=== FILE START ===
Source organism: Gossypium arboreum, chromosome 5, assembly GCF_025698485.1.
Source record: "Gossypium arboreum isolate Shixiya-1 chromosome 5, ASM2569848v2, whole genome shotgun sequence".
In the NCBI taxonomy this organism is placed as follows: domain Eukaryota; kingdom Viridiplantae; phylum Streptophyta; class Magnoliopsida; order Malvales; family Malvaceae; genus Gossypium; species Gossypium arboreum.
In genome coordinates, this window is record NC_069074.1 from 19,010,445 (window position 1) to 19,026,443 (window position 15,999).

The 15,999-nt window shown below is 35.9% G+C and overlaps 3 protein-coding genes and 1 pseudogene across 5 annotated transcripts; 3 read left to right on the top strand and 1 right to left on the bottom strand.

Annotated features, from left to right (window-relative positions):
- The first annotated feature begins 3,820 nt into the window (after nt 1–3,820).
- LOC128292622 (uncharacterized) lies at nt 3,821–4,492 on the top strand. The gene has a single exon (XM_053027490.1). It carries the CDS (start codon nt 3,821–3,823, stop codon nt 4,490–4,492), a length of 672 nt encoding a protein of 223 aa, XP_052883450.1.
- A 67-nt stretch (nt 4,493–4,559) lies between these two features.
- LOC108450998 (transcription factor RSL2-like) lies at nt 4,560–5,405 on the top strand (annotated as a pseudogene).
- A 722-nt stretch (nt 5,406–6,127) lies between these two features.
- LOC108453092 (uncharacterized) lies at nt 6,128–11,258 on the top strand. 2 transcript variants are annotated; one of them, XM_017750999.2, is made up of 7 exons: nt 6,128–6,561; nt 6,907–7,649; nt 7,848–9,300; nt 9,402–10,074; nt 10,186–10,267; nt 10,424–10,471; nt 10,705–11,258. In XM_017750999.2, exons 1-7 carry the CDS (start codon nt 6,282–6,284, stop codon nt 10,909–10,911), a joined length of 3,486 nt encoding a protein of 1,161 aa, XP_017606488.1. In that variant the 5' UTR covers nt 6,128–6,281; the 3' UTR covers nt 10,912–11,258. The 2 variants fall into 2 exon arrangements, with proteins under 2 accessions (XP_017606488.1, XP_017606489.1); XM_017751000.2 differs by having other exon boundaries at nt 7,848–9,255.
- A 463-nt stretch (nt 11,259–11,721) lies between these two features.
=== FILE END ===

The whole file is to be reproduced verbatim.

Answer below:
Source organism: Gossypium arboreum, chromosome 5, assembly GCF_025698485.1.
Source record: "Gossypium arboreum isolate Shixiya-1 chromosome 5, ASM2569848v2, whole genome shotgun sequence".
In the NCBI taxonomy this organism is placed as follows: domain Eukaryota; kingdom Viridiplantae; phylum Streptophyta; class Magnoliopsida; order Malvales; family Malvaceae; genus Gossypium; species Gossypium arboreum.
In genome coordinates, this window is record NC_069074.1 from 19,010,445 (window position 1) to 19,026,443 (window position 15,999).

The 15,999-nt window shown below is 35.9% G+C and overlaps 3 protein-coding genes and 1 pseudogene across 5 annotated transcripts; 3 read left to right on the top strand and 1 right to left on the bottom strand.

Annotated features, from left to right (window-relative positions):
- The first annotated feature begins 3,820 nt into the window (after nt 1–3,820).
- LOC128292622 (uncharacterized) lies at nt 3,821–4,492 on the top strand. The gene has a single exon (XM_053027490.1). It carries the CDS (start codon nt 3,821–3,823, stop codon nt 4,490–4,492), a length of 672 nt encoding a protein of 223 aa, XP_052883450.1.
- A 67-nt stretch (nt 4,493–4,559) lies between these two features.
- LOC108450998 (transcription factor RSL2-like) lies at nt 4,560–5,405 on the top strand (annotated as a pseudogene).
- A 722-nt stretch (nt 5,406–6,127) lies between these two features.
- LOC108453092 (uncharacterized) lies at nt 6,128–11,258 on the top strand. 2 transcript variants are annotated; one of them, XM_017750999.2, is made up of 7 exons: nt 6,128–6,561; nt 6,907–7,649; nt 7,848–9,300; nt 9,402–10,074; nt 10,186–10,267; nt 10,424–10,471; nt 10,705–11,258. In XM_017750999.2, exons 1-7 carry the CDS (start codon nt 6,282–6,284, stop codon nt 10,909–10,911), a joined length of 3,486 nt encoding a protein of 1,161 aa, XP_017606488.1. In that variant the 5' UTR covers nt 6,128–6,281; the 3' UTR covers nt 10,912–11,258. The 2 variants fall into 2 exon arrangements, with proteins under 2 accessions (XP_017606488.1, XP_017606489.1); XM_017751000.2 differs by having other exon boundaries at nt 7,848–9,255.
- A 463-nt stretch (nt 11,259–11,721) lies between these two features.